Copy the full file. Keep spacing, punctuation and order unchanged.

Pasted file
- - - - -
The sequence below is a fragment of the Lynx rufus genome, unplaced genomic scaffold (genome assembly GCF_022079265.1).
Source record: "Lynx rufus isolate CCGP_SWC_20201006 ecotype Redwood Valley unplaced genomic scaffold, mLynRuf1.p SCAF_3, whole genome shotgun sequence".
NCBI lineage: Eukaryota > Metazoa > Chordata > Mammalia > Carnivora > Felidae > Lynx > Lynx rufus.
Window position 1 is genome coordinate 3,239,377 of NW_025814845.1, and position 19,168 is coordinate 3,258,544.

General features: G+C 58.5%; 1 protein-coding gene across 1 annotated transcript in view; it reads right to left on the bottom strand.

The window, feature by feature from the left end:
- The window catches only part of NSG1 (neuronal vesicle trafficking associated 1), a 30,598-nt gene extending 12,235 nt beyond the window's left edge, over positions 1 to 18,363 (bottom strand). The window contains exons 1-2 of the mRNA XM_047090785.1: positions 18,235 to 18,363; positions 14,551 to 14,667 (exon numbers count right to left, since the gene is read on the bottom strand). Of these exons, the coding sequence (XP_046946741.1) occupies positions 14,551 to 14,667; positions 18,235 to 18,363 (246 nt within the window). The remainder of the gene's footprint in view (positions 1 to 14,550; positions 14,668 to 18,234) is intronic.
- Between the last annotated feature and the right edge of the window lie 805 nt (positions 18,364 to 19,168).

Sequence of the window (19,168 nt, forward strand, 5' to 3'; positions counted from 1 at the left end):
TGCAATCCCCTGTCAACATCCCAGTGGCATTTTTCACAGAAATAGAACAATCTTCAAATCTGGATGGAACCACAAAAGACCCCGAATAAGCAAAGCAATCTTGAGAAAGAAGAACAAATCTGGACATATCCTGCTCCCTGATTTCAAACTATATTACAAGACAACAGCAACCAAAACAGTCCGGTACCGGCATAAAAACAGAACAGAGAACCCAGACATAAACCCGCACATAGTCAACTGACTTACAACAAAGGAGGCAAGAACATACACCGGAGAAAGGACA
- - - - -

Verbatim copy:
The sequence below is a fragment of the Lynx rufus genome, unplaced genomic scaffold (genome assembly GCF_022079265.1).
Source record: "Lynx rufus isolate CCGP_SWC_20201006 ecotype Redwood Valley unplaced genomic scaffold, mLynRuf1.p SCAF_3, whole genome shotgun sequence".
NCBI lineage: Eukaryota > Metazoa > Chordata > Mammalia > Carnivora > Felidae > Lynx > Lynx rufus.
Window position 1 is genome coordinate 3,239,377 of NW_025814845.1, and position 19,168 is coordinate 3,258,544.

General features: G+C 58.5%; 1 protein-coding gene across 1 annotated transcript in view; it reads right to left on the bottom strand.

The window, feature by feature from the left end:
- The window catches only part of NSG1 (neuronal vesicle trafficking associated 1), a 30,598-nt gene extending 12,235 nt beyond the window's left edge, over positions 1 to 18,363 (bottom strand). The window contains exons 1-2 of the mRNA XM_047090785.1: positions 18,235 to 18,363; positions 14,551 to 14,667 (exon numbers count right to left, since the gene is read on the bottom strand). Of these exons, the coding sequence (XP_046946741.1) occupies positions 14,551 to 14,667; positions 18,235 to 18,363 (246 nt within the window). The remainder of the gene's footprint in view (positions 1 to 14,550; positions 14,668 to 18,234) is intronic.
- Between the last annotated feature and the right edge of the window lie 805 nt (positions 18,364 to 19,168).

Sequence of the window (19,168 nt, forward strand, 5' to 3'; positions counted from 1 at the left end):
TGCAATCCCCTGTCAACATCCCAGTGGCATTTTTCACAGAAATAGAACAATCTTCAAATCTGGATGGAACCACAAAAGACCCCGAATAAGCAAAGCAATCTTGAGAAAGAAGAACAAATCTGGACATATCCTGCTCCCTGATTTCAAACTATATTACAAGACAACAGCAACCAAAACAGTCCGGTACCGGCATAAAAACAGAACAGAGAACCCAGACATAAACCCGCACATAGTCAACTGACTTACAACAAAGGAGGCAAGAACATACACCGGAGAAAGGACA